John Beilein stood in front of another scrum of reporters after another celebration.

This time, his Michigan men’s basketball team had defeated Florida State, 58-54, to earn a spot in the Final Four, Beilein’s second in the last six seasons.

The coach fielded questions that were mostly about the game and the crowd and his team’s journey to this point. Then, he got a strange one — one you wouldn’t expect of a coach that’s widely thought to be clean who just clinched a spot in the sport’s final weekend. It was about those FBI reports.

Do you see yourselves as a model of doing things the right way?

Beilein’s answer started before the question even finished, and it steered away from the topic he didn’t want to talk about.

“I see ourselves as just trying to do the right thing,” Beilein said. “And if people want to model us, that’s up to them. There’s no, like, we’re gonna show people. We’re just trying to do the next right thing like any of you guys would do.

“What does the University of Michigan do? They do the right things. And we’re just trying to model this great University.”

It’s something a lot of coaches might say, because everybody loves their school. Michigan fans, always boastful, might even point to that statement as a rallying cry, calling him a “Michigan Man.” Detractors will roll their eyes.

But prideful fist-pumping and chest-thumping and even the FBI reports aside, Beilein built this team the right way, a successful way.

All season people have talked about how this is a squad of misfits. They’ve all come together to be a part of the Wolverines, and they were all brought here by Beilein, the man who has somehow made all the unwanted puzzle pieces fit together.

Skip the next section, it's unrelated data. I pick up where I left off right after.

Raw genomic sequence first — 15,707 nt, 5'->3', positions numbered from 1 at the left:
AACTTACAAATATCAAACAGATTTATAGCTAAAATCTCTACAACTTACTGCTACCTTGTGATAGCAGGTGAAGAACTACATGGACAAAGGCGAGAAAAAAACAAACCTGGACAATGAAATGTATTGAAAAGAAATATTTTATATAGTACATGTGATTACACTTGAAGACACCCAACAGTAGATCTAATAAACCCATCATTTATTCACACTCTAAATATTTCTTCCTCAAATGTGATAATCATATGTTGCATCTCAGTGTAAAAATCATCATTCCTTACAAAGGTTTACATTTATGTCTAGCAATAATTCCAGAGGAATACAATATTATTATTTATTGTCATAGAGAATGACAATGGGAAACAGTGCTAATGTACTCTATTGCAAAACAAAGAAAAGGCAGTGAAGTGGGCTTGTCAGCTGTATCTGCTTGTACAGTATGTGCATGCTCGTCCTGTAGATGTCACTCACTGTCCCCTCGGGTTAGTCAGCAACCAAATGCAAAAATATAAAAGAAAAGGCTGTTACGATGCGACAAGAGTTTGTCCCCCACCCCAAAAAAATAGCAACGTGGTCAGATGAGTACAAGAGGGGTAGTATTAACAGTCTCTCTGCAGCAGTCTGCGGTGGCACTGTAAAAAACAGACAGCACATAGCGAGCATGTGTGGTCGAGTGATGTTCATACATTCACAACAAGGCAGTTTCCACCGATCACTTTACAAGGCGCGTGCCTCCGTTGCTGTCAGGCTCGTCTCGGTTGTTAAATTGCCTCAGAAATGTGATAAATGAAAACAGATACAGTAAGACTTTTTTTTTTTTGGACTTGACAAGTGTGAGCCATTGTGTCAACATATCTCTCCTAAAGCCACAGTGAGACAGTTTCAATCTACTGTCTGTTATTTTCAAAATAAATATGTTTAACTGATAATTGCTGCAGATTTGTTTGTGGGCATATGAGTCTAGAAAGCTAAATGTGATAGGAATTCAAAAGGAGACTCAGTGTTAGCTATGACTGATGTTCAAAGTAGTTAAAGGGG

“We’ve got people from all over the place — different backgrounds, different personalities,” said junior forward Brent Hibbits. “And Coach Beilein’s just really good at figuring out what people are good at and putting all those things together and helping people with their weaknesses.”

If that’s Beilein’s forte, then this is his masterpiece. You could see his fingerprints all over the Staples Center, which was mostly maize and blue.

Look at Saturday night’s leading scorer, for example. Redshirt sophomore wing Charles Matthews worked tirelessly to get to the point he’s at, peaking in the stretch run. Beilein railed on him daily over the past two years to make sure he reached his potential.

Take graduate transfer guard Jaaron Simmons. When he never cracked the starting lineup after transferring to Ann Arbor, who could have blamed him for checking out and even feeling negatively toward his coach?

But Beilein kept him on board. He constantly compliments Simmons’ attitude, and now even Simmons is contributing in a backup role.

Then there’s Beilein’s older guys. Senior guard Muhammad-Ali Abdur-Rahkman, fifth-year senior forward Duncan Robinson and junior forward Moritz Wagner have all been through the wringer with their coach. They’ve reached Sweet Sixteens and Big Ten Tournament championships with him.

They came from 2-star ratings and Division III colleges and European countries to be the catalysts of a Final Four team.

All three have grown in basketball with him, and they’ve grown relationships with him.

Now look at the bench. There are the walk-ons. Beilein sees them grow too, and if you ask about them, he shows frustration that they haven’t quite grasped the potential he sees in them.

But he works and harps on them still, because he sees the future that maybe they can’t. He sees what he thinks they can become.

“He’s always pushing you,” said redshirt freshman Austin Davis. “He’s never gonna overlook you. I don’t care if you play a minute all season, if he sees you, you know, doing something wrong in practice or doing something along those lines, he’s always gonna correct you. And he’s always looking to make every single one of us better. That’s just one of the amazing parts about him.”